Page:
The Stansbury Park Service Agency will move ahead on plans to construct a state Route 138 underpass after the project was approved by a divided agency board Wednesday night.
Stansbury Park Service Agency Manager Randall Flynn said bids could come in lower than the $898,000 estimate from Triton Engineering, which includes a 20-percent contingency. The service agency board held off on a decision on the underpass in August after learning the project could cost well above the anticipated $500,000 to $600,000.
Board chairman Neil Smart said he spoke with Rep. Doug Sagers, R-Tooele, about possible funding from the state for as much as $300,000 but nothing has been approved or documented outside of a phone call.
Board member Rod Thompson said he wanted to move ahead with the underpass project knowing it could be covered by impact fees from developments on the north side of SR-138. He also cited safety concerns, especially after speaking with families who walk across the highway during a meeting on the county’s alternative transportation plan.
“I would feel terrible if somebody were to get hit,” Thompson said.
While board member Mike Johnson recognized the safety concerns, he said other government entities had a stake in ensuring safety for pedestrians trying to cross SR-138 and were not contributing to the project.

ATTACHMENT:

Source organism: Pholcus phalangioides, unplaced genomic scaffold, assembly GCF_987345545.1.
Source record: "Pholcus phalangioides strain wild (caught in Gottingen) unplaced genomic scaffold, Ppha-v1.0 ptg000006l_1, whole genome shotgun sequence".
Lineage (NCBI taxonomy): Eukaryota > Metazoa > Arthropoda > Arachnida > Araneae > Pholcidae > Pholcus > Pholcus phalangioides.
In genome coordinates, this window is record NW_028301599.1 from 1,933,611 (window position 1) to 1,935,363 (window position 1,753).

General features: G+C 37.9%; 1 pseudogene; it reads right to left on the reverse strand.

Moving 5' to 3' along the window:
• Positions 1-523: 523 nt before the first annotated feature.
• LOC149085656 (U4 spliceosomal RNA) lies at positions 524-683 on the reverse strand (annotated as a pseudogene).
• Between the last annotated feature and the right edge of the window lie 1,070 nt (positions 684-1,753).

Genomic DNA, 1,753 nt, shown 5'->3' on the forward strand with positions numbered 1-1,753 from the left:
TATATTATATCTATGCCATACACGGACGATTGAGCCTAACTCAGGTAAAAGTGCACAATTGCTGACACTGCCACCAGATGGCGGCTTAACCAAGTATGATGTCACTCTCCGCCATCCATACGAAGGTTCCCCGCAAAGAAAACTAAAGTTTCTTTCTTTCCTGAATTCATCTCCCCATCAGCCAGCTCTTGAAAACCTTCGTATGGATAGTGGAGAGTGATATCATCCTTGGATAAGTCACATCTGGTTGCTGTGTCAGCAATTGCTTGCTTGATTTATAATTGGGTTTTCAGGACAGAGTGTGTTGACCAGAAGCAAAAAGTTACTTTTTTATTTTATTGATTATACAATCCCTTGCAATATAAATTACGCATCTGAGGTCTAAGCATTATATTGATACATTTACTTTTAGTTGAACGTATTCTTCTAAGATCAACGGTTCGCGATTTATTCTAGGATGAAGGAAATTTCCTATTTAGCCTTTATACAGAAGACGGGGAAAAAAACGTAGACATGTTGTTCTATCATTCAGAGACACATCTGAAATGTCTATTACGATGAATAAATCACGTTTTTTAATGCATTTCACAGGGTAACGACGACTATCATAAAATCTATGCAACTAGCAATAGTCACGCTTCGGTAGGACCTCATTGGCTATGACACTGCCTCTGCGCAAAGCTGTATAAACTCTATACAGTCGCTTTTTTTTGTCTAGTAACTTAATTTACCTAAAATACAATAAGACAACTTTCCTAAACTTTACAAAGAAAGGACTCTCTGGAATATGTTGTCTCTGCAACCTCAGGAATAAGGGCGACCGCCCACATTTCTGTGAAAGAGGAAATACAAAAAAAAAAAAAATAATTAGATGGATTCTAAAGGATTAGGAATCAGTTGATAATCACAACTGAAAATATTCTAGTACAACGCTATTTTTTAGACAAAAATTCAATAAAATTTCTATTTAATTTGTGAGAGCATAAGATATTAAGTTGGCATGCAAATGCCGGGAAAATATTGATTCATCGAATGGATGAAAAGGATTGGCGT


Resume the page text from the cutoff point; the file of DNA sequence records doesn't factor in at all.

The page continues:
“I agree that it’s a safety issue, but we’re not charged with providing public safety to the general public,” Johnson said. “We’re a parks and recreation district. So where’s Tooele County? Where’s Tooele County School District? Where’s the state of Utah?”
Board member Gary Jensen said, in addition to safety concerns, the underpass connects the service agency’s trail system to developments and parks north of SR-138.
Smart agreed the underpass connected the trail system but also agreed with Johnson it would be good to have other partners contribute to the underpass. Johnson suggested tabling a decision on the underpass until other funding was available.
Thompson made a motion to move ahead on bidding for the project, with a cap of $900,000, and the intention to pursue additional funding for the underpass. The motion was seconded by Jensen and passed by a 3-2 vote, with Johnson and board member Glenn Oscarson in opposition. Board member Cassandra Arnell was absent.
Smart acted as the tie-breaking vote and said he believed the service agency would receive funding from the state or other sources to help offset the cost of the underpass.
Following the vote, Johnson asked what the cost would be to develop additional park space. Flynn said it would cost $75,000 to $80,000 per acre to create a 10-acre park with parking, bathrooms and grass fields.
“I will just remind you we have serious park and recreation needs in this district we need to fund,” Johnson said. “And if you pay $900,000, you’re not building a big park for anybody.”
Flynn said Triton Engineering would have the project ready for bid by the end of November or beginning of December, with the underpass construction complete by the middle of next summer.